The withdrawal from the European Union and the potential for the UK to fall into a recession will likely have the greatest impact on ASX-listed companies providing financial services, construction and travel. Fund managers Pendal and Janus Henderson have already seen reduced flows into their UK and European equity funds. NAB spin-off CYBG should see lower loan growth and higher bad debt. Increased barriers to travel and a lower GBP will impact outbound travel from the UK, and thus Flight Centre’s profits.
For a range of ASX-listed companies with operations in the UK, the impact on profits of a UK withdrawal from the European Union is a little less clear. A recession in the UK will impact sales at Unibail-Rodamco-Westfield’s two malls, though the flagship £3.3 billion London mall is fully leased. As the premier mall in the country, the boost to incoming tourism from a lower GBP should offset declining domestic retail sales. Similarly, Brexit-based stimulus plans may well benefit Lend Lease’s urban renewal projects
Along similar lines, the impact of Brexit on share registry activity at Computershare and Link is likely to result in fewer IPOs and takeovers in the UK initially, but this may be offset by higher regulation that increases share registry activity.
Finally, in the case of Australian companies providing healthcare services such as Sonic Healthcare, Ramsay and CSL, the UK’s withdrawal from the European Union might not have a substantial impact. In September the UK’s Chancellor announced a potential post-Brexit stimulus package that will see tax cuts and increases in funding for schools, hospitals and the police. Additional healthcare spending is likely to benefit the providers of pathology, hospital beds, and biotherapies that treat autoimmune diseases.
What about the rest of the ASX?
Looking across the rest of the ASX200, there are a range of companies that should see few effects from political decisions made on the other side of the world. Aside from negative sentiment, a no-deal Brexit will have minimal impact on Commonwealth Bank’s or BHP’s profits.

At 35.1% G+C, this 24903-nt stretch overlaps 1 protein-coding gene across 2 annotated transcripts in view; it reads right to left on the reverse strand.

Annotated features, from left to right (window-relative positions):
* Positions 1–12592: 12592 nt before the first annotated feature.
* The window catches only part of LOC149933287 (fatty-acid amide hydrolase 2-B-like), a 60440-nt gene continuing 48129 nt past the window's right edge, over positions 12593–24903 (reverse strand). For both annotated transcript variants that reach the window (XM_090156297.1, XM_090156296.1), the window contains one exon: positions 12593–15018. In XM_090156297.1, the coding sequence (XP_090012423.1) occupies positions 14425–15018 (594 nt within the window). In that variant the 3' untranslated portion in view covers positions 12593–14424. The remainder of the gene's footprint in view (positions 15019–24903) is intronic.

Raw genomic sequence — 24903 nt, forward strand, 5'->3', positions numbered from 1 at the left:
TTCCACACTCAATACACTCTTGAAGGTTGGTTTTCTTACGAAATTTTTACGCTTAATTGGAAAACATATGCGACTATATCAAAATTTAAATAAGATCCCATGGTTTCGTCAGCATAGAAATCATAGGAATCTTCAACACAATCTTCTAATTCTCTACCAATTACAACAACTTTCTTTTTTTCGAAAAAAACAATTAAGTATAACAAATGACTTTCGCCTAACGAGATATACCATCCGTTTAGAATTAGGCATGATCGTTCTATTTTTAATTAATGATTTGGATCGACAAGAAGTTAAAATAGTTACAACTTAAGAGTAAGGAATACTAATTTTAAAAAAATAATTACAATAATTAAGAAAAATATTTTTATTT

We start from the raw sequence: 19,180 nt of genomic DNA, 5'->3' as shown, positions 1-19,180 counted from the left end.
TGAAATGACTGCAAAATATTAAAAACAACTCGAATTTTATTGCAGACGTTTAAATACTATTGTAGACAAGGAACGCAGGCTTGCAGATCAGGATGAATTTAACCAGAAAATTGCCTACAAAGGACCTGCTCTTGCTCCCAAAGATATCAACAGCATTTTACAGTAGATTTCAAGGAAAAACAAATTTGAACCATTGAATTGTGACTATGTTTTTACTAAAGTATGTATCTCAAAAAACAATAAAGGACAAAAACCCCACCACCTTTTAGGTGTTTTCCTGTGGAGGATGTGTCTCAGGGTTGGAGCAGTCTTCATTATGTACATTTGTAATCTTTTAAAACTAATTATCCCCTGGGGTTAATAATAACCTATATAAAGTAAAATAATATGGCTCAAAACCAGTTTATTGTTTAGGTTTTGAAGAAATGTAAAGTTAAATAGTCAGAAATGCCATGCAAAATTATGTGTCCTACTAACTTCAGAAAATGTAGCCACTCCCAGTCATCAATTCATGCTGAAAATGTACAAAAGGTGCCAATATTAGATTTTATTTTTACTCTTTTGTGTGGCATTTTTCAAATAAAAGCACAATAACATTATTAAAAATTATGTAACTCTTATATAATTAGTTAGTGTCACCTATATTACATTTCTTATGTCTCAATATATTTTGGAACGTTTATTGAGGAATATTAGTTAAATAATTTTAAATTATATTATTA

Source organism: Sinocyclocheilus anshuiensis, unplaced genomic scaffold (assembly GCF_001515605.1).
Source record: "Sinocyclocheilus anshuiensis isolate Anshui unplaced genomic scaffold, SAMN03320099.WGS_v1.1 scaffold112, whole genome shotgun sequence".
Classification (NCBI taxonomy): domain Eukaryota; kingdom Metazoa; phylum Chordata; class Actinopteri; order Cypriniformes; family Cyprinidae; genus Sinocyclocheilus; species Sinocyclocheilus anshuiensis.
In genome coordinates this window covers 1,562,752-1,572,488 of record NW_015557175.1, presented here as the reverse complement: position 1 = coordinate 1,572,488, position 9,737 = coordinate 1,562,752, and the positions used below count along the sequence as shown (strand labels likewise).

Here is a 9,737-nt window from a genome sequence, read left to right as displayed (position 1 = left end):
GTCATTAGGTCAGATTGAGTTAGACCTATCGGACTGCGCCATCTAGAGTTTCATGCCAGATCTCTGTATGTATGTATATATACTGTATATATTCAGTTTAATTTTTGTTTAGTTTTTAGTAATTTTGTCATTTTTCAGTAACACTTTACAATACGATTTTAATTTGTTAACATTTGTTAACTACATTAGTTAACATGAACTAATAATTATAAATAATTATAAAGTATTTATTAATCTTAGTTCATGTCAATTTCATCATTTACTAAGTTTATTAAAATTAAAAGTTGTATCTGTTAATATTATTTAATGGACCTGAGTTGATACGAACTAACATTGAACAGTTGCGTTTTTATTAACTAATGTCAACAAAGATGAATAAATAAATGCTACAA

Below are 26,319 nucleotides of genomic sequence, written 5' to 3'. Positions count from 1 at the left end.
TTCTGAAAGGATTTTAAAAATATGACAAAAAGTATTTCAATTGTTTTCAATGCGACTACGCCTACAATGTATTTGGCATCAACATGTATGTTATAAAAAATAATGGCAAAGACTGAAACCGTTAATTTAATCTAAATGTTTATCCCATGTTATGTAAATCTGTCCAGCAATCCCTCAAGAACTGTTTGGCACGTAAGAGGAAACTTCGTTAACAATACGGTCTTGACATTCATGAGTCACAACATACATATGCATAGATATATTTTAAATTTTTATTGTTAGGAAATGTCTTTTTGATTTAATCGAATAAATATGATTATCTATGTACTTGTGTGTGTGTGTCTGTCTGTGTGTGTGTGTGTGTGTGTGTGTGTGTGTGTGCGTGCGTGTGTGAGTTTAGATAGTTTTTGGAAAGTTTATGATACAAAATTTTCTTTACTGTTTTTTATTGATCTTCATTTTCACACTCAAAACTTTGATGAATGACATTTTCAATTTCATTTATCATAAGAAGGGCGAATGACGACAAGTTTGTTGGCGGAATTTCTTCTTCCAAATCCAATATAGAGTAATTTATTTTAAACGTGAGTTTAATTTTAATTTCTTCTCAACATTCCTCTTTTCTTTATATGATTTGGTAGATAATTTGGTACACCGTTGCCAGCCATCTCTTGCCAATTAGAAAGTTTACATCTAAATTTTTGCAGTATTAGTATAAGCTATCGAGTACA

Cutting off the nose to spite the face
While the European leaders have talked tough, warning that there will be “consequences for Britain’’, it will hardly be in Germany’s or Europe’s interests to erect significant trade barriers between Europe and the fifth-largest economy in the world. In 2018 the EU enjoyed a trade surplus (exports minus imports) of £64 billion with the UK: the bulk of which was with Germany (£32 billion – mainly cars, pharmaceutical products and machinery), placing the UK in second position just behind the United States and ahead of France. Indeed, total export volumes to the UK account for nearly three per cent of German GDP.
For all the negativity, doom and gloom in the press and the markets over the past few weeks, we consider that the actual impact on Australian profits and dividends paid to shareholders will be quite minimal.
In 2018 the UK was Australia’s 14th largest export market (gold, wine, beef, lead and lamb), just a touch below Vietnam whose political issues get very little coverage in the Australian press. While there are many cultural ties between Australia and the UK, the UK is not an important trading partner for Australia. When the UK joined the EEC in 1975, Australia had to find other markets for the agricultural goods that previously had been shipped to the UK under preferential Imperial trade agreements. These goods became subject to EEC tariffs and consequently were replaced in British supermarkets with European foodstuffs.
This article was originally published in the Australian Financial Review